Kinetic Sculpture Race, Photo by Christian

Kinetic Sculpture Race, Photo by Christian

As with most everything else on the playa, a simple bicycle, with one wheel in front of the other, would scarcely begin to capture the experience of participating in Burning Man, nor would it be very cool. Though the dynamics of bicycle engineering haven’t changed much in a hundred years, Black Rock City has spawned a menagerie of innovation, still pedal-powered, but only vaguely resembling a “bicycle.” There are giraffes and fishes, camels and glowing eyeballs, carriages adorned with mastodon bones, tall bikes five frames high, and an number of kinetic sculptures belching plumes of fire and smoke from their steel innards. Whimsy trumps utility and getting to the destination is less important than preening like a peacock along the way (a twelve-foot tall fire-spewing peacock, of course).

Read more »

August 7th, 2009  |  Filed under News

Burning Man’s Yellow Bike Program Returns!

Burning Mans Yellow Bikes (photo credit: Danger Ranger)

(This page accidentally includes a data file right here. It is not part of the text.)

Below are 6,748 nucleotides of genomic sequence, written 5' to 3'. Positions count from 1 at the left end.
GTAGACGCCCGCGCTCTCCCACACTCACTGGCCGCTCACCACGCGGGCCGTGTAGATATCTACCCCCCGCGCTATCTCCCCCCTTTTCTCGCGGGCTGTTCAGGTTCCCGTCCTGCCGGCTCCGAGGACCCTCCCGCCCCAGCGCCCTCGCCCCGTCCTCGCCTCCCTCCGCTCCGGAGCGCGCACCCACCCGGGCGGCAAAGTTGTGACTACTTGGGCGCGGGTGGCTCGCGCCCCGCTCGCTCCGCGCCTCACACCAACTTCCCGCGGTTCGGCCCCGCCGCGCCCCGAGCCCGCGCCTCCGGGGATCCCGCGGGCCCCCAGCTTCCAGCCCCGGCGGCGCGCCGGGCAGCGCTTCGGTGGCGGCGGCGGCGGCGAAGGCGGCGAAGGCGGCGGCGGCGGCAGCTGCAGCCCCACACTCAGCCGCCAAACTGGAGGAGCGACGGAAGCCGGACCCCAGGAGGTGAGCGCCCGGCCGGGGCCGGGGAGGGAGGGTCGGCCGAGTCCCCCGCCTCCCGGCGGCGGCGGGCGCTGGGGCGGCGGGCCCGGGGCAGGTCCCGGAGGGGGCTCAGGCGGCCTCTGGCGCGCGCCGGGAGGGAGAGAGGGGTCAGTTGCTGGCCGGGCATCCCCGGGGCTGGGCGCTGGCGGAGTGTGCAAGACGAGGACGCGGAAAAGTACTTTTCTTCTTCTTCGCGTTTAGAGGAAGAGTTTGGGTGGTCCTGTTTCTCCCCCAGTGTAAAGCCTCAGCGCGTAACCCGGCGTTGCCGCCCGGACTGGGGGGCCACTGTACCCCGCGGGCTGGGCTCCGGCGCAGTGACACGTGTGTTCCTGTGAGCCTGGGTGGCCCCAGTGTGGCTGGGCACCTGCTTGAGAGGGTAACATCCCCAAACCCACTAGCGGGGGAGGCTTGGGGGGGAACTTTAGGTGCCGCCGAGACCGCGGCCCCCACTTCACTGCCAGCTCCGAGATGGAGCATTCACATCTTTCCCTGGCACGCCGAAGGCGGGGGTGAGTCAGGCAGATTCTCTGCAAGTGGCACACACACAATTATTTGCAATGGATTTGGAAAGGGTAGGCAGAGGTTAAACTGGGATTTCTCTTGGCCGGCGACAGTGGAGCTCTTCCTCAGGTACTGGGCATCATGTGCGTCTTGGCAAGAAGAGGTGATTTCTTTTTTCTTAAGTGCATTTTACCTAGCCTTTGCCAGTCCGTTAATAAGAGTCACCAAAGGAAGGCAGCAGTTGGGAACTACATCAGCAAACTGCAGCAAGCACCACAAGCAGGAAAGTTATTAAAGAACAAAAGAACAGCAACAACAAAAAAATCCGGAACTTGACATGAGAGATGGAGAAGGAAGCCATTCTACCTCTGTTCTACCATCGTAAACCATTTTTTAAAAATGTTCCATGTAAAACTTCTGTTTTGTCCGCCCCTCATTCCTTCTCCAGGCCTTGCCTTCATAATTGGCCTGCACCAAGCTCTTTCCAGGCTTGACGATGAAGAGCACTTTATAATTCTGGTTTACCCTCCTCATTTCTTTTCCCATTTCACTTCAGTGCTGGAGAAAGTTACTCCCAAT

Burning Man's Yellow Bikes (photo credit: Danger Ranger)

Thanks to a generous donation from an anonymous benefactor, the Burning Man Project is able to offer a Yellow Community Bike program during Burning Man.  Yep, a fleet of over 1,000 bikes are made available for participants to borrow for one-time, one-way, no-guarantees use. These bikes are painted green (ironically), say “Yellow Bike” on them, and can be found spread throughout Black Rock City.

The system works if and only if everybody adheres to the guidelines for Community Bike use. Which are:

  • Community Bikes are for temporary use by anyone without immediate access to their own bike. This is not YOUR loaner bike for the week. Bike rides are only a one-way, temporary guarantee.
  • If a Community Bike breaks while you’re using it, use Radical Self-Reliance to get it repaired for the next person. Check with Playa Info at Center Camp for a repair camp if you can’t Do-It-Yourself (DIY).
  • NEVER LOCK A COMMUNITY BIKE. The bike camp team will cut any locks from community bikes. Don’t bring a Community Bike into your tent or RV, and don’t take it home when you leave the playa.
  • Community Bikes are meant for short trips. Grab a community bike, make your trek, and then drop it off where you found it, or leave it in an obvious public place. Do not keep a community bike in your camp.
  • Community Bikes should be treated with respect, as if it was your own. Be nice to the bike. Don’t trash it, vandalize it or part it out! It’s a shared community resource. And don’t forget personal hygiene … pants are required while riding a community bike.

It requires community cooperation to keep this resource alive for all to enjoy.  So spread the word!

For more information about bikes at Burning Man, see the Bikes page in our Survival Guide.